So it's a very spiritual concept. It's an idea of the right thing to do. There is another word in Arabic, a word fiqh, which means jurisprudence. It means understanding. It means human approximations of how you get to - how you follow that path, how you attain salvation.

And there's no denying that the fiqh, the human interpretations of the Shariah, do contain some very repressive laws. There are interpretations of the Shariah which certainly do justify stoning adulterers to death, which do justify the concealment of women behind hijabs and veils, which do justify the execution of apostates and blasphemers.

But those are just interpretations of the Shariah. And as far as I was concerned while writing the book, it was very, very important to draw a distinction between the two things, because the argument just tends to get so confused these days between people who attack the Shariah when, actually, what they ought to be attacking is the hard-line interpretations of Islamic law.

And by attacking the Shariah, basically, a huge amount of mistrust and incomprehension is created between Muslims and non-Muslims. Because as far as a Muslim is concerned, an attack on the Shariah is effectively an attack on God.

GROSS: So is Islamic law based on what's in the Quran?

KADRI: Ultimately, yes, but that's certainly not the only source. If you look at the Quran, the Quran has four punishable offenses in total. None of - there's not a single mandatory death sentence in the Quran at all. The capital offenses - and most of the measures which are nowadays regarded by many non-Muslims as repressive - almost all come from the Hadiths.

Hadiths are reports about the Prophet, what the Prophet is said to have thought and said and did. But one of the things that I try to show in my book is that the Hadiths weren't written down for two centuries after the Prophet's death. It was not until the 9th century that the Hadiths actually attained anything like a definitive form, and there are literally thousands of reports about the Prophet's life.

And there are certainly Hadiths which do justify violent punishment like the stoning of adulterers - which, incidentally, isn't something that appears in the Quran at all. But there are also Hadiths which emphasize the need for mercy, the need for restraint, the need for discretion, as well as countless other subjects.

I mean, most Hadiths don't concern criminal matters or compulsion at all. Most Hadiths concern how you should pray, how you should wash, good manners at meal times, all sorts of strange and odd things, as well. I mean, there are plenty of Hadiths which lay down recipes for medicines, 8th and 9th-century medicines known to Arabs.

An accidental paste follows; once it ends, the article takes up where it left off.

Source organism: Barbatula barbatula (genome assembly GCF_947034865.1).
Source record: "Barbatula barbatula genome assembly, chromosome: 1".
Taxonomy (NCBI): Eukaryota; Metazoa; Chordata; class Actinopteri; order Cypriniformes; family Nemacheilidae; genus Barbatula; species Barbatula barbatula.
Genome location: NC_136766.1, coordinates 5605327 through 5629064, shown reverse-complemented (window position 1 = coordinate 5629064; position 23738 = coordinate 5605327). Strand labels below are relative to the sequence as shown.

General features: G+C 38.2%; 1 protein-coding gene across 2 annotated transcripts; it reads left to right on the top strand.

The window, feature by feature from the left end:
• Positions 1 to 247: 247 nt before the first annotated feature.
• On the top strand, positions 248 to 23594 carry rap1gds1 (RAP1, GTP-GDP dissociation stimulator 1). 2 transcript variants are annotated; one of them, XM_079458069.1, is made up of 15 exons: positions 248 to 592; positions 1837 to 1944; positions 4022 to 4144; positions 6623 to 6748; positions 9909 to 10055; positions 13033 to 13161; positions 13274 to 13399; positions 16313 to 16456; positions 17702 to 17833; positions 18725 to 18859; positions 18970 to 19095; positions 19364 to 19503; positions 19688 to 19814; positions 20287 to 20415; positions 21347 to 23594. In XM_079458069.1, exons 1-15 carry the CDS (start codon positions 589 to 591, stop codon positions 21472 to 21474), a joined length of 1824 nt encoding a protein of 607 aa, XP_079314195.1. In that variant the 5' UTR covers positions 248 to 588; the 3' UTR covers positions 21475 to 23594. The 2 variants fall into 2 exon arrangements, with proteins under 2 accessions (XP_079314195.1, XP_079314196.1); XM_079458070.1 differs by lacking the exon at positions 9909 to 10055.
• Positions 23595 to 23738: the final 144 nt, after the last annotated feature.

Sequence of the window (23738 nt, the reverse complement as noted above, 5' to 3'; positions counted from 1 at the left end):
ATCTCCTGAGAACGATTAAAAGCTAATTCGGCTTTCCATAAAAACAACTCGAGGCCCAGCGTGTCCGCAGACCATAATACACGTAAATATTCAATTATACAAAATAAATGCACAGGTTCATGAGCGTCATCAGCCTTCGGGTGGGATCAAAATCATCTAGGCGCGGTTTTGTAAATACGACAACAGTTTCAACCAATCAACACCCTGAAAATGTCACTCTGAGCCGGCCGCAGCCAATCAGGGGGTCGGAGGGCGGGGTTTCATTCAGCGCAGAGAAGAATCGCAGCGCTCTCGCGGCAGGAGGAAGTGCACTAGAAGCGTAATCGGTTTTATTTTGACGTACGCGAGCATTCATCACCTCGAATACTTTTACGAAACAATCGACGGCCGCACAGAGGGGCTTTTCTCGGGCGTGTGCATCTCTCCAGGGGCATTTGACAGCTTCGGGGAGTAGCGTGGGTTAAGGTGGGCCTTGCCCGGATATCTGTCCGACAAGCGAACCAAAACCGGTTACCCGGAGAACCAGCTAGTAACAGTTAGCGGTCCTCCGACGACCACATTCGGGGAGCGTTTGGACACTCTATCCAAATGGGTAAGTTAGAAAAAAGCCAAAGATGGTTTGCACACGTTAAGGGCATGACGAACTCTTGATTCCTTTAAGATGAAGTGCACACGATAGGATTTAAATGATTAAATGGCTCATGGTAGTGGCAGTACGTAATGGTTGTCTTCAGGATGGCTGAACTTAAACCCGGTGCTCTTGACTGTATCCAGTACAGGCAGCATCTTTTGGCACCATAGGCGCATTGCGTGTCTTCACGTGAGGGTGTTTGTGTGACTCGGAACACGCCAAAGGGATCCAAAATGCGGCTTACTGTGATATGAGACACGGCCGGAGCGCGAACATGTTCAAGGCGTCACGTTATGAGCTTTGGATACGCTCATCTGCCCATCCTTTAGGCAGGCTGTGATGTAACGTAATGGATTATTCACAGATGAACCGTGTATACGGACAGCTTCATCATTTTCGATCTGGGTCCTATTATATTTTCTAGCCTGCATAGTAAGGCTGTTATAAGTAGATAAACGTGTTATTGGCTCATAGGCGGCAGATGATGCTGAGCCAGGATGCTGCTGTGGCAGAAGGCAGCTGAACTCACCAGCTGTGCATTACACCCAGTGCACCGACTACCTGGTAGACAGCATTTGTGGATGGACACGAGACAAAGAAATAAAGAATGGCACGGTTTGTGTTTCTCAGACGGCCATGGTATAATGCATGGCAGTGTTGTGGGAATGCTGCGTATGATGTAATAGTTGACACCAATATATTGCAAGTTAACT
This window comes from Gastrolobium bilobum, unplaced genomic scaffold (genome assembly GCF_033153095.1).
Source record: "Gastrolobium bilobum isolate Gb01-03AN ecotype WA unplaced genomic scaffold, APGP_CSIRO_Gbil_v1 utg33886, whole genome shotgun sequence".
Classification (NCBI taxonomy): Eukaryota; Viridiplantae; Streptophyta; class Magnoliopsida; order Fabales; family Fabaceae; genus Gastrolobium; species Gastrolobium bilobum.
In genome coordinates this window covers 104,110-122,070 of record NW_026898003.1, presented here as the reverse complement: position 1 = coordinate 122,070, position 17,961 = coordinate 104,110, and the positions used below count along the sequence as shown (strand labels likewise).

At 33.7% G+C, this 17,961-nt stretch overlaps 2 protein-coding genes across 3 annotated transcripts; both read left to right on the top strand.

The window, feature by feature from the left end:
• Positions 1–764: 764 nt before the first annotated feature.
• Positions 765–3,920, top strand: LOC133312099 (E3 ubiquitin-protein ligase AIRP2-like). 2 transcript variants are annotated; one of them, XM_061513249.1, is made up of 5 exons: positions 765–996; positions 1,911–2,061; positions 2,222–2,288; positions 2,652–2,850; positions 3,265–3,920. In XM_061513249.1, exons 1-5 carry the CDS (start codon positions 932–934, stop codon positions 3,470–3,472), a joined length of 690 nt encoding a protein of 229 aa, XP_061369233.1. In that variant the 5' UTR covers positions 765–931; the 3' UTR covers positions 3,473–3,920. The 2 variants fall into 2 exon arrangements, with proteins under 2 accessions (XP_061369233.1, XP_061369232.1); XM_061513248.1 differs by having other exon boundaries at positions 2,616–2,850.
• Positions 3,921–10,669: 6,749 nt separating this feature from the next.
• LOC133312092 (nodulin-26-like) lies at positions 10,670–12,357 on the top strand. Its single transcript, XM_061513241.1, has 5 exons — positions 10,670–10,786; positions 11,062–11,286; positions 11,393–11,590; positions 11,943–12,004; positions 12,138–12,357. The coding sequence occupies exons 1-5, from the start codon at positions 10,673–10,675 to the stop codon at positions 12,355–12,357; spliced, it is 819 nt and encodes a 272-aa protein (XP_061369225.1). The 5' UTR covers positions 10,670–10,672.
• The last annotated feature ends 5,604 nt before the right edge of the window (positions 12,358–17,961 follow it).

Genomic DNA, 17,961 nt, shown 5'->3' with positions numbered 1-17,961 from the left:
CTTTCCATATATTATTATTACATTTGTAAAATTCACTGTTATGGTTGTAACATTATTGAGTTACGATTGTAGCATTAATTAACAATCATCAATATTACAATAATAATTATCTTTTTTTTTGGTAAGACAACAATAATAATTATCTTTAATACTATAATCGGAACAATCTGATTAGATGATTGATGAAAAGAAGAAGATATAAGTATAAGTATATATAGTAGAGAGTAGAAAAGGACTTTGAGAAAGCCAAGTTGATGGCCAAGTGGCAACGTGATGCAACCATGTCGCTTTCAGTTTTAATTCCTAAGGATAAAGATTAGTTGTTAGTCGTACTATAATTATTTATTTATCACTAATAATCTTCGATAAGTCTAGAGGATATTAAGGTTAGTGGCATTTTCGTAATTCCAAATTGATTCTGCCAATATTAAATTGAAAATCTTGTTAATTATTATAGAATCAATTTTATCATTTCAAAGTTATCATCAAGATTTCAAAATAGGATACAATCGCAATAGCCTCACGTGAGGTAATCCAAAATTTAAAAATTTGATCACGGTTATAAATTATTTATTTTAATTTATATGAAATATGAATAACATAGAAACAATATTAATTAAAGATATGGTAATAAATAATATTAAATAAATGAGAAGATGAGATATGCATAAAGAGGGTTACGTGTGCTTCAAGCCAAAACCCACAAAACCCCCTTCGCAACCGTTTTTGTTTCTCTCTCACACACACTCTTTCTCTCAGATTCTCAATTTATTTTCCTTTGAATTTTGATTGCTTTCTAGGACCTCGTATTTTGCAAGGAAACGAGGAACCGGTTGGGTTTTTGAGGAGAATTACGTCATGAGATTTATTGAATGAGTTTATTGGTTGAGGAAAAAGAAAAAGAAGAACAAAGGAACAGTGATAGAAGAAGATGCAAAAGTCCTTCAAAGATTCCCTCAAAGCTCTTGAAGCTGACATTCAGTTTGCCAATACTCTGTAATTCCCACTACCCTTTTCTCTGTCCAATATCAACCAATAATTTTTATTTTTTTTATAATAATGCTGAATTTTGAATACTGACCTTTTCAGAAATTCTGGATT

There are Hadiths which identify the location of the Antichrist. There are Hadiths which warn about the signs of the last day. It's a huge oral tradition which was set down in the 9th century, and which was then, by some people, transformed into compulsion and rules.

GROSS: So anybody trying to follow the Hadiths would have to be kind of selective in choosing which ones they are going to follow?

KADRI: Yeah. It's completely orthodox, and always has been among Muslims, that not all the Hadiths are authentic. There are thousands of them. It would be literally impossible to follow all of them, because plenty of them directly contradict each other.

So you have to make choices, and Muslims have been making choices for all their history. For the last 1,400 years, the application of Islamic law has been a question of choice. And what's happened over the last 40 years is that in certain places, the hard-liners have come to the fore. In certain places...

GROSS: By 40 years, you mean post the Iranian Revolution?

KADRI: Well, actually, it started in the early 1970s, in Libya. Interestingly enough, Colonel Gadhafi was the first person outside Saudi Arabia to introduce Islamic criminal penalties. And then in 1979, you had Pakistan introducing Islamic criminal penalties. Then there was the Iranian Revolution, and we all know what happened there.

And, of course, at the end of 1979, there was the invasion of Afghanistan, which kicked off no end of trouble. And throughout the 1980s and the 1990s and the 2000s, there's been a gradual extension of the number of countries which claim to apply the harsher interpretations of Islamic law.

But if you'd have gone back to 1970, the only country in the world that even claimed to apply the Shariah in full was Saudi Arabia.

GROSS: And that was a pretty strict form of the Shariah.